(Adam Smith, Wealth of Nations)

  4. bowneps January 21, 2017 at 8:34 am | #

    As a liberal, I have to say that I prefer Trump’s speech. It leaves more options open for solving the problems, and doesn’t lock him in to undoing a specific set of policies. Reagan’s reads to me as an attack on one side.
    Of course, the way people interpret a speech as generic as Trump’s will be affected by the image they have formed of him from other, more specific speeches. I didn’t follow those, so my impression is less grounded in data.

  5. Escott January 21, 2017 at 9:25 am | #

    Raging BS. That’s my first impression of the speech. Fascistic too
    I think an appropriate discussion should explore this unsettling accusation

  6. Rachael L Sotos January 21, 2017 at 9:26 am | #

    Here’s another take on Trump’s seeming appeal to such a slim slice of the disaffected American populace: in fact this is the core of legitimacy for those who believe in the right to unfettered extraction of natural resources. This in fact is their principle as it was the principle of the right of genocide of native Americans under Andrew Jackson. Unless we Americans come up with some other ground for our social contract, we will be stuck accommodating such arguments.

  7. GRH January 21, 2017 at 11:23 am | #

    The speech was better in the original German.
    But I agree with “ronp” – this is classic Steve Bannon, but let’s not forget, Bannon wants to burn it all down, then the Right can rebuild on a clean slate.
    His world view smacks of Christian Reconstructionism.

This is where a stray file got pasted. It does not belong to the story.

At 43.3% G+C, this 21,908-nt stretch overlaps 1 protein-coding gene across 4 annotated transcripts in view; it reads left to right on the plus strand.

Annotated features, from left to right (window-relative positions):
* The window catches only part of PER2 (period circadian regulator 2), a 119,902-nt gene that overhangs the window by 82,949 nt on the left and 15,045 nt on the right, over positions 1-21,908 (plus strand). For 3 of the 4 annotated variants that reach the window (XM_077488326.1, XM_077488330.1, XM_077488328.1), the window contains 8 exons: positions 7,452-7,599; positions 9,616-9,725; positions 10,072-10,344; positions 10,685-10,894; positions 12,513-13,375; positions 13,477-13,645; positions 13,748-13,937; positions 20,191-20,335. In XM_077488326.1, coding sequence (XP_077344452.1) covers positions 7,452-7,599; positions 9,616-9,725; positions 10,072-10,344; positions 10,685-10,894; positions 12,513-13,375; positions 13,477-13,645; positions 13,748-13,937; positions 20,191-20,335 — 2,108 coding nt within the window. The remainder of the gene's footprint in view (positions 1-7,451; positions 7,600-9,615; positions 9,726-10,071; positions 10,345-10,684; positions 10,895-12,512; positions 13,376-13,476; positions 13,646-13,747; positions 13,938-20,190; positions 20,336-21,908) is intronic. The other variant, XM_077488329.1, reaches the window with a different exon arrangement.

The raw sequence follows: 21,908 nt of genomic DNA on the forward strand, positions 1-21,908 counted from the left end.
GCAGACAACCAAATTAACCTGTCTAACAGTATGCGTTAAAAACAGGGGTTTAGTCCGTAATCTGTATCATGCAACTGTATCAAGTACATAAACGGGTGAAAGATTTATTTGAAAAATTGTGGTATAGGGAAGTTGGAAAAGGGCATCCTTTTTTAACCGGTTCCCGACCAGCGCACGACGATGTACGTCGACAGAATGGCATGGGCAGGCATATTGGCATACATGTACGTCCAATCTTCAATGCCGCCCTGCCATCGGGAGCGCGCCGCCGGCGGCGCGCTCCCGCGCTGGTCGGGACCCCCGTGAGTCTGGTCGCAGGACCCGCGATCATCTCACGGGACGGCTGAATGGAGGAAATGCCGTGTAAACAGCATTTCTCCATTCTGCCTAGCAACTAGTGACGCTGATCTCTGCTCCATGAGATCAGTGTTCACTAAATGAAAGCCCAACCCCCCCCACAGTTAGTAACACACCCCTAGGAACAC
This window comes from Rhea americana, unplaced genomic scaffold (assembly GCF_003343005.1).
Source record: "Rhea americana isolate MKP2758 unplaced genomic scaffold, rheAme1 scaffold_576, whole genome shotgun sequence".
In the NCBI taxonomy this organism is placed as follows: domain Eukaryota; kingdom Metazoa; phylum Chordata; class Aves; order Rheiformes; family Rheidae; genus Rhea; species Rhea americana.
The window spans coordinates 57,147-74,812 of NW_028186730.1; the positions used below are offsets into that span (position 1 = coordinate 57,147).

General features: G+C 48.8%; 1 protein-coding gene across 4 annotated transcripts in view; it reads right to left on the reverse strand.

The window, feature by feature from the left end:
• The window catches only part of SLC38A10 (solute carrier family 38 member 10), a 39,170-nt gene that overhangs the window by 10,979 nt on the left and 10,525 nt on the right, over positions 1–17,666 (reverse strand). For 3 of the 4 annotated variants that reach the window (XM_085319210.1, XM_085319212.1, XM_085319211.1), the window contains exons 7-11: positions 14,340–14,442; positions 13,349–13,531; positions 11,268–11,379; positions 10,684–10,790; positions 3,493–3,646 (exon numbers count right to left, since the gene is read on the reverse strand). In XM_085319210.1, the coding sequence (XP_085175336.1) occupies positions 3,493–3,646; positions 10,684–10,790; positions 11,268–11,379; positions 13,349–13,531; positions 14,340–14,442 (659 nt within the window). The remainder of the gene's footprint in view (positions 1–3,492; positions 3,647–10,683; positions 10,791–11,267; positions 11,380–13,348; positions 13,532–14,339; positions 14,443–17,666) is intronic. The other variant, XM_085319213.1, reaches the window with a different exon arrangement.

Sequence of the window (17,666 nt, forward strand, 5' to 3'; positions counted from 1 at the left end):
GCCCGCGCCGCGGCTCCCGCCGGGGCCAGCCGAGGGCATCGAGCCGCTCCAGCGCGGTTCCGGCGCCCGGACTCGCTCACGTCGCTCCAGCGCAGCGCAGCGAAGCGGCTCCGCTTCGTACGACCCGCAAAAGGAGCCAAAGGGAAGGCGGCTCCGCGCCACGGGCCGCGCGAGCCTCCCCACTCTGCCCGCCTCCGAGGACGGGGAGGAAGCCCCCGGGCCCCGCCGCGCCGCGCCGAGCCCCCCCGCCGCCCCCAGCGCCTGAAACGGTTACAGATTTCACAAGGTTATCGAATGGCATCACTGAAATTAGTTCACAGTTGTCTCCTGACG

If you listen to the ‘alt-right” long enough they will admit that they just want Democracy to fail.

    • s.wallerstein January 21, 2017 at 11:38 am | #

      “The speech was better in the original German”.

      The first remark about Trump’s inauguration, among many that try to be funny, that made me laugh. Thanks.

  8. Bruce Wilder January 21, 2017 at 2:59 pm | #

    . . . we’re left with little sense of this elite belonging to any specific party or political formation. We’re left with little sense of this elite even being an elite. There’s just a set of processes and persons that somehow have liquidated the wealth of the nation to the world at large.

    Isn’t that generally how the neoliberal order has been experienced?

    Just a set of processes liquidating the local real economy in favor of a globalised financialized economy, the wealth of the manufacturing economy of the Midwest transferred to Mexico or China with a big commission paid to Wall Street and DC and no one in either Party opposing it or even admitting that these processes could be opposed or should be opposed, or might not be in the interest of the country.

    I know lots of people on the left who scorn any nationalism as a species of racism, but we face the same problem of a politics that refuses to govern the processes that devastate communities and make life increasingly precarious for a great many.

    If your constituencies feel helpless or in despair, maybe this is how you speak to them. In some critical respects, a great many Americans are less in control of their lives than was true in 1981. The country has worn down and gotten fatter.

  9. Blue Stater January 21, 2017 at 9:45 pm | #

    The remark about “better in the original German,” of course, originated with the priceless — and, alas, the late — Molly Ivins (said of Pat Buchanan). Molly, thou shouldst be with us at this hour.